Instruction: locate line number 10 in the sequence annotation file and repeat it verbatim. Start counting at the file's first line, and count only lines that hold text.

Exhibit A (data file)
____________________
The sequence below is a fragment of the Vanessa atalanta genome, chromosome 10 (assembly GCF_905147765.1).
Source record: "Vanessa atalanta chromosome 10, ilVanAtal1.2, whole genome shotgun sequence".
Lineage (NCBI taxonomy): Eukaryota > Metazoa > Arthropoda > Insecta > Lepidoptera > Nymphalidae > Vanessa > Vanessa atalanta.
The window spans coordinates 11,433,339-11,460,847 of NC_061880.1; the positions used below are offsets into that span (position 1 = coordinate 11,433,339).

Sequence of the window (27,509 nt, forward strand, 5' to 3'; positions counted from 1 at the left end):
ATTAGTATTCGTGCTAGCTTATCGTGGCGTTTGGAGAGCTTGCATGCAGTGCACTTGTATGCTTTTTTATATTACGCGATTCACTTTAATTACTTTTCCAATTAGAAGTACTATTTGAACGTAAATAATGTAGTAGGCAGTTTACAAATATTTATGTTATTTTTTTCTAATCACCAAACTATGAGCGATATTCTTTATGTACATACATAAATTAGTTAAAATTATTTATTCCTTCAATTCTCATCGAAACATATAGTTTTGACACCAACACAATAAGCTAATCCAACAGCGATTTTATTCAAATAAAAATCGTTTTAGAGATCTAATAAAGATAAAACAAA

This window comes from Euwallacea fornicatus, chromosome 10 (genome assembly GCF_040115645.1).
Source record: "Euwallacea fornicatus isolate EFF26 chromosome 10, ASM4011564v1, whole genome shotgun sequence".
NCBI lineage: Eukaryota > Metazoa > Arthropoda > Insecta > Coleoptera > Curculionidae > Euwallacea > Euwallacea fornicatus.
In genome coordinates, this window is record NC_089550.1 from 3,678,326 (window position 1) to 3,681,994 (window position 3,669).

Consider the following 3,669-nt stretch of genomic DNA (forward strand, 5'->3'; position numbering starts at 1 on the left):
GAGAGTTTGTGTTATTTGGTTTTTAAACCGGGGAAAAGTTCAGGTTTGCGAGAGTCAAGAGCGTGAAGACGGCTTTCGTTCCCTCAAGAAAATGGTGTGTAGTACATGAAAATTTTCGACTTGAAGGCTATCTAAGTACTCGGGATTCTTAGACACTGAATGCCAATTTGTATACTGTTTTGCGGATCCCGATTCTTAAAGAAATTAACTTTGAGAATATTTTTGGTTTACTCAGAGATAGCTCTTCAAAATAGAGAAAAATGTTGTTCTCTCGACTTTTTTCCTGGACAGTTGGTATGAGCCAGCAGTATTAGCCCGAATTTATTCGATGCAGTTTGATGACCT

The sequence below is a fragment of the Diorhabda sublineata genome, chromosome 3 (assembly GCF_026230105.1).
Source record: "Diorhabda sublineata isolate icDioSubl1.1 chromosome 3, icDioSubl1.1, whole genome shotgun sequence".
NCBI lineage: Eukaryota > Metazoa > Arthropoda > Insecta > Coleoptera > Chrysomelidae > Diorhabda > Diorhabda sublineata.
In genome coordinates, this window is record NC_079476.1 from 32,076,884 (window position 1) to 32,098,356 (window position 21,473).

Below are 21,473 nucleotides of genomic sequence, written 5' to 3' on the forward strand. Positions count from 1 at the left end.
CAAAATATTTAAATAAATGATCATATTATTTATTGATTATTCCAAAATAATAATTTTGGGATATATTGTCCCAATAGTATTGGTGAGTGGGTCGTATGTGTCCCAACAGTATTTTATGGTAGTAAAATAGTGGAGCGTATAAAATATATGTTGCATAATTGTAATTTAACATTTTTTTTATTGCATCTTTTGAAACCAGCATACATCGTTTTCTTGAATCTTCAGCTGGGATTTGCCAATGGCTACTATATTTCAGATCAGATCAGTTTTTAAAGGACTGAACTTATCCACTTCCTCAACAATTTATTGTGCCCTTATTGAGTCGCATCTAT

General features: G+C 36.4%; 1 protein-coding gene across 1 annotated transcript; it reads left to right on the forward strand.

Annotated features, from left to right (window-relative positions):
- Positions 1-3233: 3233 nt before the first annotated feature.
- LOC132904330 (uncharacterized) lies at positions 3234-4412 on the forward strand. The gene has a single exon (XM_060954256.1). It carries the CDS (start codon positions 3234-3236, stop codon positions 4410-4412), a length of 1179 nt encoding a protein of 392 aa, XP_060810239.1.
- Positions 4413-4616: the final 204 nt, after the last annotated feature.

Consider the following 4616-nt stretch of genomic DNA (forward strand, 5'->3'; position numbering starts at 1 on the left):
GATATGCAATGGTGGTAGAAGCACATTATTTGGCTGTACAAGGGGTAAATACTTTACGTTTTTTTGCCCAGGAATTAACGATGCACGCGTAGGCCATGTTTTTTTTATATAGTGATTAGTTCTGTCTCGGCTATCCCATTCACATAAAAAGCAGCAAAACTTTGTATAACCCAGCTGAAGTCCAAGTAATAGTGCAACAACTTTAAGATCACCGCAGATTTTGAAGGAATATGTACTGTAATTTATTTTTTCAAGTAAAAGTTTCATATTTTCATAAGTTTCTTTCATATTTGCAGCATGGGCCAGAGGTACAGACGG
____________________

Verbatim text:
In genome coordinates, this window is record NC_089550.1 from 3,678,326 (window position 1) to 3,681,994 (window position 3,669).